Dad's heart had been bad for a couple of years but he was never a person to complain. But he did not live long enough to complete his plans since he died in their home in Diller the following June after they had left the farm early in March of 1927. That fall of that year, Mother moved to Lincoln where Mildred entered the University. Mildred majored in Dietetics and three years later while taking her internship in Raveswood Hospital in Chicago, Mother passed away on July 2, 1930.
Mildred was a dietician for one of the large schools in Chicago after completing her internship. While working in the Chicago schools, she was married on June 3, 1932 to Alfred Harding. They had met while attending the University at Lincoln Nebraska. To this union one child was born, Nancy Kay.
Mildred died of Leukemia at Auburn Nebraska on the 31st of May, 1939, leaving Nancy Kay who was tow and one-half years old.
Fayetta was the mother of two fine boys, Gayle and Lynn. Gayle married a nurse during the war and is now living in Virginia. They have three nice children. Lynn died of multiple sclerosis on February 12, 1958. He left such a nice family of three children. And he had such a promising future for he had worked up to being conductor for the Rock Island (train line).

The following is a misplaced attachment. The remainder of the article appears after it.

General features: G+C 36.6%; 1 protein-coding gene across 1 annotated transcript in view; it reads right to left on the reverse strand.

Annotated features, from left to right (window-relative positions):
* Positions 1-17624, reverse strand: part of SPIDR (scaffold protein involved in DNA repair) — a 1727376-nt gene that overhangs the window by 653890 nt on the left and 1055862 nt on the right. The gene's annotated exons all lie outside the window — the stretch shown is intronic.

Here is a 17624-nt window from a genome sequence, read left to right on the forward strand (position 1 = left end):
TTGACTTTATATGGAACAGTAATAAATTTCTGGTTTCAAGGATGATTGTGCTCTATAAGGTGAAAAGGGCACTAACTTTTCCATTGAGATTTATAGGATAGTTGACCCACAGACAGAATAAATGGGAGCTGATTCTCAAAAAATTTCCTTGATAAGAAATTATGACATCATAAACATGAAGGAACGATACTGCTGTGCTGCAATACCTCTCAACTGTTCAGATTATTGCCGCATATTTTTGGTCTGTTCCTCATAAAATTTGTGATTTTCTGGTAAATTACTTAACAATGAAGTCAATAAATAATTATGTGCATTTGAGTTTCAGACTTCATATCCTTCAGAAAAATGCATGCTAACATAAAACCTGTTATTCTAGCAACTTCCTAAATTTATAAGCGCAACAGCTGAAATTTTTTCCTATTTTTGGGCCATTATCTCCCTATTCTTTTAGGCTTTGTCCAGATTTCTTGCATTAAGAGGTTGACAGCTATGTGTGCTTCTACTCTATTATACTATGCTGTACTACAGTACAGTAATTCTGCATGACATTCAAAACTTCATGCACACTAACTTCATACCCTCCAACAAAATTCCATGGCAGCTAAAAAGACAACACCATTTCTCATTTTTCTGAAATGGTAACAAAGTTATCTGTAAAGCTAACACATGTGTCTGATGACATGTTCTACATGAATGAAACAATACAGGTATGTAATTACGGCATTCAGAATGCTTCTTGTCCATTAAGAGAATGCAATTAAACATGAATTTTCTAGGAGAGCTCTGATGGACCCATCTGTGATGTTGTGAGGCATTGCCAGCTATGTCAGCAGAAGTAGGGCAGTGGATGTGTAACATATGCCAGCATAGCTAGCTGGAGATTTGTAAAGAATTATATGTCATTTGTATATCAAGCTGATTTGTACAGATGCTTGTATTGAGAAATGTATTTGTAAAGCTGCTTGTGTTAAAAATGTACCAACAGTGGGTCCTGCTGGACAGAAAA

Frank received his masters degree from the agriculture college in Fort Collins Colorado. He majored in industrial arts. He had taught industrial arts in Aaron Gove Junior High in Denver Colorado for several years, in fact before he received his bachelors degree from Kearney State Teacher's Collect, Kearney, Nebraska in August 1931. Frank and completed a lot of work toward his Doctor's degree when he began having trouble with his eyes and had to give up the idea. Due to poor health he was unable to teach this year only half days and the school had no place for him on that type of schedule so he is still connected with the Denver schools but on the disability list. Frank married Monica Rourke in July 1947, who is employed by the Denver Schools as a bonded treasurer. They have no other family.
After five and on-half years of teaching, Belle married William G Robertson, a well respected young farmer. To this union one daughter, Meredith Mae, was born. On the farm we had one crop failure after another until William decided to leave the farm and took training in mechanics. He bought half interest in a garage and repair shop in Diller. They also had the Buick and Olds agency. With reverse circumstances, Belle decided to go back to teaching to help make a living.
I attended Wayne State Teacher's College where I received two years of college and received a life certificate.